What statistics say about the minimum wage

The government-imposed minimum wage in California is on the rise. It will move from $8 per hour to $9 on July 1, and $10 per hour on Jan. 1, 2016.

President Barack Obama recently announced that he will use an executive order to increase the low-end salary of $7.25 an hour paid to employees of federal contractors to $10.10 an hour.

San Diego’s interim mayor, Todd Gloria, says a floor wage of $14.25 is appropriate for America’s Finest City. The approximately 30,000 citizens of the Washington state city of SeaTac, which hosts a major airport of the same name, just agreed, by a very small margin, that slightly more than that is the least an employer there can pay most employees.

In 1938 Congress passed the Fair Labor Standards Act. It established basic pay requirements across the nation and set 25 cents as the lowest wage for most employees. In essence, it developed a national standard.

Number crunchers say 25 cents in 1938 is equivalent to about $4 in today’s currency. Currently, the national minimum wage is $7.25. There is talk in Congress of increasing that minimum.

There are hundreds, perhaps thousands, of economic reviews and evaluations of the impact raising the minimum wage has on employment levels. Economists offer conflicting opinions as to what happens when the lowest legal wage is increased by government edict.

One study examined an 80-cent increase in New Jersey compared with no increase in neighboring Pennsylvania. At the time, 1992, the minimum wage in both states was $4.25. According to that study, after the increase employment numbers rose in New Jersey but did not increase in Pennsylvania. The review was limited to changes in the fast-food employment sector.

Other statistical evaluations have come to different conclusions. The data are overwhelming.

The bottom line is, perhaps, best expressed in a summary of an examination written by Saul D. Hoffman and Diane M. Trace and published in the Eastern Economic Journal in 2009.

In part, they said, “A recent summary of the minimum wage literature by Neumark and Wascher concludes that traditional economic theory is right far more often than it is wrong when it comes to the employment effects of the minimum wage. They cite 102 studies, of which ‘nearly two-thirds give a relatively consistent (although by no means always statistically significant) indication of negative employment effects while only eight give a relatively consistent indication of positive employment effects’ … They further note that 28 of the 33 studies they regard as most credible and most studies focusing on least skilled groups find negative impacts. Our evidence on the 1996-1997 PA-NJ minimum wage experiment is consistent with this body of literature.”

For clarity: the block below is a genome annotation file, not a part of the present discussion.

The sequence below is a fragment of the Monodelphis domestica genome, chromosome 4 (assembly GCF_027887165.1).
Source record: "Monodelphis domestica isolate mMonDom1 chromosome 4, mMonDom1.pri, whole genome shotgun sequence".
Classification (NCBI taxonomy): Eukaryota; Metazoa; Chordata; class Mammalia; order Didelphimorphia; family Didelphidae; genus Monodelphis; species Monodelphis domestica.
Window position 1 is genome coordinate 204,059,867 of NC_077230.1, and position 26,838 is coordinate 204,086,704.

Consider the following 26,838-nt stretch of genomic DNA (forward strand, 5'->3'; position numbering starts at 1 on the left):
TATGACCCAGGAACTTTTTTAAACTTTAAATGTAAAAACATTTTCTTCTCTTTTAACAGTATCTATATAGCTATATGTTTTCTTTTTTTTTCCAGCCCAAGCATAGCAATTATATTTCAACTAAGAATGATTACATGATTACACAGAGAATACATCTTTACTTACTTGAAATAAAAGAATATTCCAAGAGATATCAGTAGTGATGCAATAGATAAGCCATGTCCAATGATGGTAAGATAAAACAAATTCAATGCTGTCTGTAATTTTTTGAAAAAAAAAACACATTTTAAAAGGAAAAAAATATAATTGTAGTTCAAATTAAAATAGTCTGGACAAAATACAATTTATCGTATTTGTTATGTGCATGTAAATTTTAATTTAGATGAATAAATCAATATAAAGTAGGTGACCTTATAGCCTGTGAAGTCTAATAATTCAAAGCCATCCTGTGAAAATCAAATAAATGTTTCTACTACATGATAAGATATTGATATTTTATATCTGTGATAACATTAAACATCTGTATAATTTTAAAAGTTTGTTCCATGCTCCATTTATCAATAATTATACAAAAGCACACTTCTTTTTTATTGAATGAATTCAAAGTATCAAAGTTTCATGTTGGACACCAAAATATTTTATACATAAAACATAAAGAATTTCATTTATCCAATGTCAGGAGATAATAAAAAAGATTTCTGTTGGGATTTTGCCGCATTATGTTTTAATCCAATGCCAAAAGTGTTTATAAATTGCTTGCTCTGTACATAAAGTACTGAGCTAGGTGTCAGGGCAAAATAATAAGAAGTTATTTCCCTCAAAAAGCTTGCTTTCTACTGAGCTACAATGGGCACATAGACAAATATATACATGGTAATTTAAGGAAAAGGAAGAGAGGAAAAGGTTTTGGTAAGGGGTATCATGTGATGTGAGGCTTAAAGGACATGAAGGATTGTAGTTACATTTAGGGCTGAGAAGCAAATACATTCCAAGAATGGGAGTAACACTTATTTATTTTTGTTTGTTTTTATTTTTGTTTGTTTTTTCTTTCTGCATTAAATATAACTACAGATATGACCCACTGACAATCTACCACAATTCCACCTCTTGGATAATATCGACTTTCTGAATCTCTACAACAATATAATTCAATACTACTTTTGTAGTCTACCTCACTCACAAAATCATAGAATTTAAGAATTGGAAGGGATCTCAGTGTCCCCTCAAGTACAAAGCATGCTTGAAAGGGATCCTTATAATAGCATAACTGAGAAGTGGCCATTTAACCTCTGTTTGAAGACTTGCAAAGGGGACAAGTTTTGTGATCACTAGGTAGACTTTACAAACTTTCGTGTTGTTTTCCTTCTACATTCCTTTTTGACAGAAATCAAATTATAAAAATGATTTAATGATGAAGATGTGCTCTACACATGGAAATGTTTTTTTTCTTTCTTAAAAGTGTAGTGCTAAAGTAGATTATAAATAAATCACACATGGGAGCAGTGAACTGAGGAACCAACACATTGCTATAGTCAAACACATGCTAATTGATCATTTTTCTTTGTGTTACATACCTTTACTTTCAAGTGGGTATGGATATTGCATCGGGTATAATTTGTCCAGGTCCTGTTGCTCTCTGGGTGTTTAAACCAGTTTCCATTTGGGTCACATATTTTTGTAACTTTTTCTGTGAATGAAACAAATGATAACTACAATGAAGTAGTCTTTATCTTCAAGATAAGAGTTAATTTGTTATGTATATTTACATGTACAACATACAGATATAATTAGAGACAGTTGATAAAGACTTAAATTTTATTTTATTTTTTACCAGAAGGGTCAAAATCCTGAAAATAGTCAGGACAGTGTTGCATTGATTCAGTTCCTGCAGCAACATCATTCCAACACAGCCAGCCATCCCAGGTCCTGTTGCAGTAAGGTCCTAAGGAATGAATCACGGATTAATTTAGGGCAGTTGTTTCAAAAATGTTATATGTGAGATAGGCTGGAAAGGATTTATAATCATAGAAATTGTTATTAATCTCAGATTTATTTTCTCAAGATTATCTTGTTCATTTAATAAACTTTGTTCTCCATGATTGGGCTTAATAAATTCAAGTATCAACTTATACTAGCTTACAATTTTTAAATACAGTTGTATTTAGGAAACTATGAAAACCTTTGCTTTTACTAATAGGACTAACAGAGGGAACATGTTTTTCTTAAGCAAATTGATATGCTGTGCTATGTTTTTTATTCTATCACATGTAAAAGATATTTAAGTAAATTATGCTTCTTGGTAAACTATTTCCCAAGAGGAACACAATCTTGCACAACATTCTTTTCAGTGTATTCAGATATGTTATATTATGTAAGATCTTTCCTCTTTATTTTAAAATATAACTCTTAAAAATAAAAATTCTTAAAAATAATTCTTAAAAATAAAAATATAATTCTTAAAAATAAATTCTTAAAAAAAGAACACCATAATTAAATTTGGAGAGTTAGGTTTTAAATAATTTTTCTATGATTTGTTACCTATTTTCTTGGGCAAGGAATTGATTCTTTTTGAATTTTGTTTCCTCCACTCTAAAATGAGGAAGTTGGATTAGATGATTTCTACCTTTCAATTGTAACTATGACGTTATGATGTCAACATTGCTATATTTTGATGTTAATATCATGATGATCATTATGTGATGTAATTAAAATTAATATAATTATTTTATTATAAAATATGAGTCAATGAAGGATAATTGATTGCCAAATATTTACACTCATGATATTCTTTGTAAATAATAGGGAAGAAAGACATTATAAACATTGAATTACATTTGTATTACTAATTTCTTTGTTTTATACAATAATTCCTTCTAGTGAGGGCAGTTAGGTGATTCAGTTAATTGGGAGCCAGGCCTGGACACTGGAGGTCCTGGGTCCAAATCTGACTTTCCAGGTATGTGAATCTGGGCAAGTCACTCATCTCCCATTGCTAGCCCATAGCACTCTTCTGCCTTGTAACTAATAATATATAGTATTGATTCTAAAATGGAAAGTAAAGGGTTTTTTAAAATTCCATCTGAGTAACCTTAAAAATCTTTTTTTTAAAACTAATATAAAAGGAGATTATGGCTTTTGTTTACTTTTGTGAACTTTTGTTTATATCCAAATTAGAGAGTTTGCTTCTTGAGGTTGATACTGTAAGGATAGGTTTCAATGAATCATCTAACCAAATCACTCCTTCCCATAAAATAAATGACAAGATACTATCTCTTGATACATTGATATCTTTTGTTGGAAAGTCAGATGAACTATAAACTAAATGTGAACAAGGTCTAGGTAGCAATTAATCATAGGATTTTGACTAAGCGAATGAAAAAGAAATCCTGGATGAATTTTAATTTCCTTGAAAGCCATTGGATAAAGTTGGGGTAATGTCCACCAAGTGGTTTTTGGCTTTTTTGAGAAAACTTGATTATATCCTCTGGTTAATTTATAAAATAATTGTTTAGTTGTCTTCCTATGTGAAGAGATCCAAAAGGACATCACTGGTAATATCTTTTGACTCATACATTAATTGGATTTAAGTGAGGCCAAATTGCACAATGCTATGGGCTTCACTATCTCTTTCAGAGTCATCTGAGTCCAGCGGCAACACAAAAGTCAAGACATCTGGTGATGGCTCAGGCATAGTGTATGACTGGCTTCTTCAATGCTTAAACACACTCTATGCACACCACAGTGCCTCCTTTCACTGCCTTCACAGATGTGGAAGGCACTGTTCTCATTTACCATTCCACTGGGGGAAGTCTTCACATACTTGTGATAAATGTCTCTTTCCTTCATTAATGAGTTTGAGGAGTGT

The phrase “although by no means always statistically significant” is instructive. If I interpret that correctly, it comes down to this: Increasing the minimum wage has minimal long-term impact on employment levels.

One thing is painfully obvious. There will always be a bottom level of wages, now artificially imposed by government action. Eventually the system will adjust to that new bottom. The lowest wages will still go to some employees. Others will earn more.

A new factor has lately arrived on the scene. Bloomberg News and the Associated Press say Target is joining Trader Joe’s, Home Depot and other U.S. retailers in scaling back health care benefits.

Target said in posting this information that by offering its part-time employees health insurance it could disqualify many of them from new subsidies that could reduce overall health insurance expenses. The Congressional Budget Office now projects Obamacare will significantly increase the number of part-time workers.

On the one hand, Obama wants to raise the wages paid to some employees and on the other, he has created an incentive for employers to keep their wages and benefits low. One action seems to contradict the other.

Since the 1930s the minimum wage has risen from a 25-cent piece to over $7 per hour. In some locales it is as high as $15. The arguments about decreased employment notwithstanding, the primary reason cited for doing this is to move low-wage workers out of poverty.

Why, then, are such “large” numbers of Americans still considered poverty-stricken?

Hawkins is retired after 35 years as a construction industry association manager. He was a broadcast reporter and news anchor in Denver. As a Navy officer, he saw action in Vietnam in the River Assault Squadrons and is the recipient of a Silver Star and Purple Heart.

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